If there’s one thing that can turn a bad day into a good one every single time it’s connecting with my Compassion kiddos. I can be having a terrible day at work, but if at the end of that day I come home to find a letter from one of my three kids in the mailbox, it’s like the dawning of a new and better day. I learn so much from them on how to be thankful for the smallest things in life, about praying for one another and asking for prayer for our families, and that less truly is often more.
I look at today’s kids with cell phones in kindergarten, people of all ages texting or otherwise immersed in phone or computer games and social media instead of connecting with one another in person and it makes my heart heavy. Trust me, there is no judging going on here. Me, my children and my grandchildren are all active participants of this movement. But it saddens me, nonetheless, to see that we’re moving away from personal contact with others, from living relationships with others, to cyber relationships.
I watch as we in this country become so obsessed with things, when my Compassion kiddos are simply trying to stay fed and clothed. And yet they’re happier and richer than anyone else I know. One of my kids, Alex Mandari, from Tanzania sent me a letter last week thanking me for his birthday money. With it he bought clothes, shoes and food. Buying all that with the small amount I sent him shows me he’s a master at making the most of a dollar. He tells me what he learns at the Compassion Center on Saturdays, about the goodness of God, how it’s important to listen to Him, and tells me every time he writes that he’s praying for me and my family. He’s a fifteen year old boy going on fifty in terms of wisdom and life lessons.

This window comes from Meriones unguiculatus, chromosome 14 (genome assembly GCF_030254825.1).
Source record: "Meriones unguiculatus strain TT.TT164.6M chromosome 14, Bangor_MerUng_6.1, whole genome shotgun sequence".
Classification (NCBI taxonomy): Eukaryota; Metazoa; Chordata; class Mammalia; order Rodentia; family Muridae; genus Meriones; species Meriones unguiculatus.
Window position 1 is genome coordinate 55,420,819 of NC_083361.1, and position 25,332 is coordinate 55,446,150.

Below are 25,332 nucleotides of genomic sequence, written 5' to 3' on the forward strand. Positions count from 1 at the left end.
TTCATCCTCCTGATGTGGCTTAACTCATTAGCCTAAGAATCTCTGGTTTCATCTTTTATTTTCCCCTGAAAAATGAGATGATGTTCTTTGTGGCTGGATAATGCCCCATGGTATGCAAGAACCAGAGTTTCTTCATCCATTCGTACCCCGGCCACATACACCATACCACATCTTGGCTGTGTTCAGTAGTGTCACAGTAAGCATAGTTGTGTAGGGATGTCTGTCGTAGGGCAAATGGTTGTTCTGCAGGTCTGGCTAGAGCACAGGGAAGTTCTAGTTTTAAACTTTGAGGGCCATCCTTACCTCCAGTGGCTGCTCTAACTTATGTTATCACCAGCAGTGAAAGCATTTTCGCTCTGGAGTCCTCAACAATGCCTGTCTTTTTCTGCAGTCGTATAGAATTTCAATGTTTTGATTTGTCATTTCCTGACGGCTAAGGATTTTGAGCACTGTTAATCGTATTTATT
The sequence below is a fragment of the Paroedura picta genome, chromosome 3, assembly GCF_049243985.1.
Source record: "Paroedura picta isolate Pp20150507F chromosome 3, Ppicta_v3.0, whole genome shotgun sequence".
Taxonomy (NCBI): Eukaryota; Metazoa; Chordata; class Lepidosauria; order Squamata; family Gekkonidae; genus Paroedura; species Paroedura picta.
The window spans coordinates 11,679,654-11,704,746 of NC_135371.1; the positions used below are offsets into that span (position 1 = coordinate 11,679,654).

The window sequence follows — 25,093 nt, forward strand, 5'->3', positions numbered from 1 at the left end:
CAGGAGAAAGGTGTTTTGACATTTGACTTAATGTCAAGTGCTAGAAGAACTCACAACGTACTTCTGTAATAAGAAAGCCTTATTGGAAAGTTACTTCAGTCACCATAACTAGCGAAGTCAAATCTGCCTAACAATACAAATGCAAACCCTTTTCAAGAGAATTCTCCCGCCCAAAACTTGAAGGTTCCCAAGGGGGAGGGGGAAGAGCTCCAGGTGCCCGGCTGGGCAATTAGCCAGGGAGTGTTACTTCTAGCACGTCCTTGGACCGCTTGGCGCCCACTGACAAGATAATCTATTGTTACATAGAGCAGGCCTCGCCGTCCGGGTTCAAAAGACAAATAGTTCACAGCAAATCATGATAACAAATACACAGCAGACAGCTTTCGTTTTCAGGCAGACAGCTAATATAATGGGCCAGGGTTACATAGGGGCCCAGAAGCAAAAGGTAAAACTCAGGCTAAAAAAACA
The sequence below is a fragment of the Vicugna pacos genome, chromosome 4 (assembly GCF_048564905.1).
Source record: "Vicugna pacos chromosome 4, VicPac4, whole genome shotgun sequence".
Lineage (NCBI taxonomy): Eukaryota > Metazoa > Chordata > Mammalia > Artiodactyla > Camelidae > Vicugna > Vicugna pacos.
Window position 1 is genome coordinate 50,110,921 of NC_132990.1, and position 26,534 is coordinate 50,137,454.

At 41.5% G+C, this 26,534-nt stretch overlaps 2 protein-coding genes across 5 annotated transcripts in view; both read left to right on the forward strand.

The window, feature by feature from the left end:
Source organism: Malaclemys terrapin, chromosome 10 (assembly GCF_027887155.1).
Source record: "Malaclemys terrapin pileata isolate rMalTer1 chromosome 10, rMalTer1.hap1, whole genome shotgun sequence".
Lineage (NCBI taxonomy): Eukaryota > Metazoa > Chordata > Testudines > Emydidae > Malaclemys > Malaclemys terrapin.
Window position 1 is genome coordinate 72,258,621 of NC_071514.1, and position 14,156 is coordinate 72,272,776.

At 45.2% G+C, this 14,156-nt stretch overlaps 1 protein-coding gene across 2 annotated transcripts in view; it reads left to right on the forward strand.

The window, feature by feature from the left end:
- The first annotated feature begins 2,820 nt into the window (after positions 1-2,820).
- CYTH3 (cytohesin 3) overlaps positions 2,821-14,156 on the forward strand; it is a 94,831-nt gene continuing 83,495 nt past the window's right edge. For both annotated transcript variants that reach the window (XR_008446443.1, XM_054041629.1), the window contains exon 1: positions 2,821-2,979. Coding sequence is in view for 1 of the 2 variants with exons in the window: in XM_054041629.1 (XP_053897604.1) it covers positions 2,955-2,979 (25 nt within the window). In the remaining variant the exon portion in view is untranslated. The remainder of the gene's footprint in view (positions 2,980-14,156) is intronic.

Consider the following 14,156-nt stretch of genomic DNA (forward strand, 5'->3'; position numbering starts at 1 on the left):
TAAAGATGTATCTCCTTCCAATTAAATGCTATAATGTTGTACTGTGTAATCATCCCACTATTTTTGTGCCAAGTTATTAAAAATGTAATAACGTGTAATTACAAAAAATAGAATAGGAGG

I began my sponsorship with these three angels wanting to make a difference in the lives of those less fortunate. To share what I have with those who have not. However, what happened is that they are the ones who daily make a difference in my life. They teach me about faith, unconditional love, and the power of prayer. They teach me that giving is a gift to the giver. They give to me of their lives, their worlds, their enthusiasm and zest for life, and the best part of humanity I could ever hope to experience. They aren’t just my sponsor kids, they’re part my family. And I’m so richly blessed!
Alex, Tanzania, 15 Amede, Togo, 8 Mamounata, Burkina Faso, 10
I have come across criticism a time or two for sponsoring outside of my country when we have so much need here. My answer is that thank goodness there are so many people with so many different interests. My answer is that it doesn’t matter where you give and who you give to, only that we give to each other. My passion lies with these three children and the people who make up their worlds, and also the children of St. Jude Children’s Research Hospital. I’m so fortunate to have these passions laid upon my heart.
I would love to hear how you volunteer your time and support others and to hear how it has enriched your life, the giver of self, time and finances. It has paid me back far beyond what I’ve expended. 🙂
“I alone cannot change the world, but I can cast a stone across the waters to create many ripples.” -Mother Teresa